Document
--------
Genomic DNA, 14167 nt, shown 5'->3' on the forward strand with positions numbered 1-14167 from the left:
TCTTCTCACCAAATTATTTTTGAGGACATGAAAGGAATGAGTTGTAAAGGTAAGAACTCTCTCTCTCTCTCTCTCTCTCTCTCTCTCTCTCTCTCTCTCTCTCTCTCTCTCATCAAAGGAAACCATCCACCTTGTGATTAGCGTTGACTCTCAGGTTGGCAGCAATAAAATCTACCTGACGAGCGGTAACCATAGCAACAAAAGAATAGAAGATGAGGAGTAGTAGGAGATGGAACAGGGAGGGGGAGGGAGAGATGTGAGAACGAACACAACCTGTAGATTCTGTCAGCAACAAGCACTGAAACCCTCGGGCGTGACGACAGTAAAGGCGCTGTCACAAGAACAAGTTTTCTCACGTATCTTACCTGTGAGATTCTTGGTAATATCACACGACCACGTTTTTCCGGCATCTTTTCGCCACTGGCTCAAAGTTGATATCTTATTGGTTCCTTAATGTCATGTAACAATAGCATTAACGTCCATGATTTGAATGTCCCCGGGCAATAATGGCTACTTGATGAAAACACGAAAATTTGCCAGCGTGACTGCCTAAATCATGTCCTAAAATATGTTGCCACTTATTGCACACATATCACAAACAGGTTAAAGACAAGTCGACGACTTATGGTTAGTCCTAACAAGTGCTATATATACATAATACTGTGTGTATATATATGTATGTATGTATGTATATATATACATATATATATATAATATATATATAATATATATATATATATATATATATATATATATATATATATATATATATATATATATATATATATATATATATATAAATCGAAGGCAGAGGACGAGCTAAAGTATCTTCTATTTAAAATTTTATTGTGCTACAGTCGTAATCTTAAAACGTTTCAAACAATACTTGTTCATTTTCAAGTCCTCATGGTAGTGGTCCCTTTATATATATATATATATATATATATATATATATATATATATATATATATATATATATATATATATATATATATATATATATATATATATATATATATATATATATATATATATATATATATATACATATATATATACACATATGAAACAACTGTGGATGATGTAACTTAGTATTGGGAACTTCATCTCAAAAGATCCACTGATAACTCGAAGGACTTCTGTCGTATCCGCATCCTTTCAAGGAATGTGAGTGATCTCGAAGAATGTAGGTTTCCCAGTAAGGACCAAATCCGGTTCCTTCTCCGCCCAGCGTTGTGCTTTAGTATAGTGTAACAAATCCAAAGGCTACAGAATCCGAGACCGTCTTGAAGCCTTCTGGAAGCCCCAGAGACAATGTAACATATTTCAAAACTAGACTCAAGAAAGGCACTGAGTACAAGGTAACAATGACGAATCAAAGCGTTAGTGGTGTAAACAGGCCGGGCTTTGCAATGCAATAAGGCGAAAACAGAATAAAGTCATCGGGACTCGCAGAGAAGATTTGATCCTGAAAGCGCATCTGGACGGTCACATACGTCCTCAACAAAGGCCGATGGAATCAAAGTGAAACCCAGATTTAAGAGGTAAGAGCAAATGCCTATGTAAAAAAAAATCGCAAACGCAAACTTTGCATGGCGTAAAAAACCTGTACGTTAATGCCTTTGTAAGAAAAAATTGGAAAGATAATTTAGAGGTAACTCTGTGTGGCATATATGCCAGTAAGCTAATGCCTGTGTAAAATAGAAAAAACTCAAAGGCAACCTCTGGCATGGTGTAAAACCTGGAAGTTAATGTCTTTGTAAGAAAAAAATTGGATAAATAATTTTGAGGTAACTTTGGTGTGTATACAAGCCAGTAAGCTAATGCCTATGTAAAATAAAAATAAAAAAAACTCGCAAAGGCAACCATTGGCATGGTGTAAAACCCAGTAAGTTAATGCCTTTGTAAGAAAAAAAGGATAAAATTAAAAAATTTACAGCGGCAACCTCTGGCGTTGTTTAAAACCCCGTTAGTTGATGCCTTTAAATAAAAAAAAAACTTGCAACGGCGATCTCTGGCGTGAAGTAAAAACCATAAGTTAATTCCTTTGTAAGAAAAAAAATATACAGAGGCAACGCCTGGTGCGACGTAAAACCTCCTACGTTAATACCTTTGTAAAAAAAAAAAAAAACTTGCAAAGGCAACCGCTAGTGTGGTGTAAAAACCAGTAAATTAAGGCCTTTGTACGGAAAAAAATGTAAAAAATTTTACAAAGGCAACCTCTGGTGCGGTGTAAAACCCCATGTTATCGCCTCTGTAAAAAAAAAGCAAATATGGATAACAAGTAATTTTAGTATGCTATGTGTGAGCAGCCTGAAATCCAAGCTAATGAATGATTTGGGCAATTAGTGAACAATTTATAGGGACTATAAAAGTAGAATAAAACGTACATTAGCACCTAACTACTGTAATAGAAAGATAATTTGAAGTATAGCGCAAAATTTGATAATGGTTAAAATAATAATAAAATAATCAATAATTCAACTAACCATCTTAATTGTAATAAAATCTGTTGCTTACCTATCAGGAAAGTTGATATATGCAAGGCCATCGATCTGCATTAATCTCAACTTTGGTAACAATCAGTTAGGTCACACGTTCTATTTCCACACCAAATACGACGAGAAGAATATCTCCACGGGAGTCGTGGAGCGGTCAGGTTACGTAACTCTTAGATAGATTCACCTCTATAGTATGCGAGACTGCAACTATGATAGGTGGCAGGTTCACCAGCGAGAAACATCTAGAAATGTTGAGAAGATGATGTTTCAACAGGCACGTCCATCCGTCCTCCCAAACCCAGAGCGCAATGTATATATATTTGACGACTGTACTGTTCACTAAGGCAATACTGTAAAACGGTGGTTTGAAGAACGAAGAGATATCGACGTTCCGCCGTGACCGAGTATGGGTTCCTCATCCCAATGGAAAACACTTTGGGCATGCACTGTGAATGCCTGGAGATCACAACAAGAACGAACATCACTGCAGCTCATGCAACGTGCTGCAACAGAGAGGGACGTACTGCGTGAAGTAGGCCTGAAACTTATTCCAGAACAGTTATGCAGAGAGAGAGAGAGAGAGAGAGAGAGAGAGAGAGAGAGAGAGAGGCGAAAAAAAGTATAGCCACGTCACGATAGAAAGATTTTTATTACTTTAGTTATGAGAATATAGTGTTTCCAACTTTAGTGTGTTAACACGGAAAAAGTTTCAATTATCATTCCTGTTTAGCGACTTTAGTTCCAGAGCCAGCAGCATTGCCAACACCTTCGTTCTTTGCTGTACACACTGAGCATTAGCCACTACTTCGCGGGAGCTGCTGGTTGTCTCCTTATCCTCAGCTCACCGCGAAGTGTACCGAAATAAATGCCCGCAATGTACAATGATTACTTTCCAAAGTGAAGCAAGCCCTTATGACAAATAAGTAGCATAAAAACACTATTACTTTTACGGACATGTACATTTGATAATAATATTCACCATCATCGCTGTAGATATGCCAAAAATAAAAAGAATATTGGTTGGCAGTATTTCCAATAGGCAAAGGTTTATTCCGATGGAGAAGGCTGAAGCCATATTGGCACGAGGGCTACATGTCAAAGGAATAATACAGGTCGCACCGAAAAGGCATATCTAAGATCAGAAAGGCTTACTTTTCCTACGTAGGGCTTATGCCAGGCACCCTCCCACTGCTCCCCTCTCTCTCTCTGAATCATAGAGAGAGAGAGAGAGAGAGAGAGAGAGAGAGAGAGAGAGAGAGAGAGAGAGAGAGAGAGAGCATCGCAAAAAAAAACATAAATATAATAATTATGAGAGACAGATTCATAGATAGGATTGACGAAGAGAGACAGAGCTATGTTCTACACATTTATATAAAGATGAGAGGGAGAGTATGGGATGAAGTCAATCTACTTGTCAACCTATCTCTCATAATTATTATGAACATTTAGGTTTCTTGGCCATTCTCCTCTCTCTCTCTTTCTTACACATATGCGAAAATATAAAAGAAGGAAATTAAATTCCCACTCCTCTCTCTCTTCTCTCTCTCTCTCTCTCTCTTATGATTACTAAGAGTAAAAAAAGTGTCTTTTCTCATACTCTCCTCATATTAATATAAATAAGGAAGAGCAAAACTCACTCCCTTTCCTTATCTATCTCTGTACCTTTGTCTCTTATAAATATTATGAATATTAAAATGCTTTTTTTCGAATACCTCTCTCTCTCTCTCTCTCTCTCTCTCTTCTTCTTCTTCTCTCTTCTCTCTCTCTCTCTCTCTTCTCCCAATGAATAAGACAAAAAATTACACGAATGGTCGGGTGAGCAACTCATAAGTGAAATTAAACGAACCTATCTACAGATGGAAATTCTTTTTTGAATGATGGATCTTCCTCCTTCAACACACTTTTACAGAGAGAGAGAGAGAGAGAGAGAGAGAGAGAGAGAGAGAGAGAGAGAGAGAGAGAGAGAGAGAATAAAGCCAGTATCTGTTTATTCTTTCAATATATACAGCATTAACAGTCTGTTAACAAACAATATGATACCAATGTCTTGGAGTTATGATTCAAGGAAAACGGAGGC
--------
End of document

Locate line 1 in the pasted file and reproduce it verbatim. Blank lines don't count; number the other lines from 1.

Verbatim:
Genomic DNA, 14167 nt, shown 5'->3' on the forward strand with positions numbered 1-14167 from the left: